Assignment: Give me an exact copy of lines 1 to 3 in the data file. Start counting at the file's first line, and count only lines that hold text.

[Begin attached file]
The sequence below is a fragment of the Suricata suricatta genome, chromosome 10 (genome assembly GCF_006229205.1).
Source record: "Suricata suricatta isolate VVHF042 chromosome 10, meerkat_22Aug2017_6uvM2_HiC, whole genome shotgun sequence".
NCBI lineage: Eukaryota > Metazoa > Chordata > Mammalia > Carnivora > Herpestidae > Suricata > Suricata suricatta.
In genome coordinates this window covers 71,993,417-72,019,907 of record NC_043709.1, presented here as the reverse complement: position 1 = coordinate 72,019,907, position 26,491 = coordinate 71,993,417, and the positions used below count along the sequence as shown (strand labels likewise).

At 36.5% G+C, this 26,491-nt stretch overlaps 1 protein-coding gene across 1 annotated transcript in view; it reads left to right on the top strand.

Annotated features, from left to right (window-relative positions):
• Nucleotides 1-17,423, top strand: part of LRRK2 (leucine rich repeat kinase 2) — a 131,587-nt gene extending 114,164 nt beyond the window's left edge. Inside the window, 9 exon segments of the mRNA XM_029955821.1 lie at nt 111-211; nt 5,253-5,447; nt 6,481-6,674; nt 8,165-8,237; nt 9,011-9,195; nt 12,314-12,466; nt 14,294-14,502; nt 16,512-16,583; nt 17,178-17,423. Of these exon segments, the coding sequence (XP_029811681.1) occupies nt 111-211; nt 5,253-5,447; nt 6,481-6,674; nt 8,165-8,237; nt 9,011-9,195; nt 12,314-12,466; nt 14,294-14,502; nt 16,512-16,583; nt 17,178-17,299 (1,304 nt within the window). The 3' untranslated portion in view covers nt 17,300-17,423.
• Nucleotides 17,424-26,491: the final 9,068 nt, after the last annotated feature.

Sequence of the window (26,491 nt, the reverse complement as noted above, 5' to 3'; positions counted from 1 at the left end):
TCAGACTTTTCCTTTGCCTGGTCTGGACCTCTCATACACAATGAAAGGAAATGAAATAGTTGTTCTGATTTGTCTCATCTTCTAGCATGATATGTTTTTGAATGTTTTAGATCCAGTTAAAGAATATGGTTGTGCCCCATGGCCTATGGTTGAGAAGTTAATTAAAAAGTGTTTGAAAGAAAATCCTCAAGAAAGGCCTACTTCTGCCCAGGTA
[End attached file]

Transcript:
The sequence below is a fragment of the Suricata suricatta genome, chromosome 10 (genome assembly GCF_006229205.1).
Source record: "Suricata suricatta isolate VVHF042 chromosome 10, meerkat_22Aug2017_6uvM2_HiC, whole genome shotgun sequence".
NCBI lineage: Eukaryota > Metazoa > Chordata > Mammalia > Carnivora > Herpestidae > Suricata > Suricata suricatta.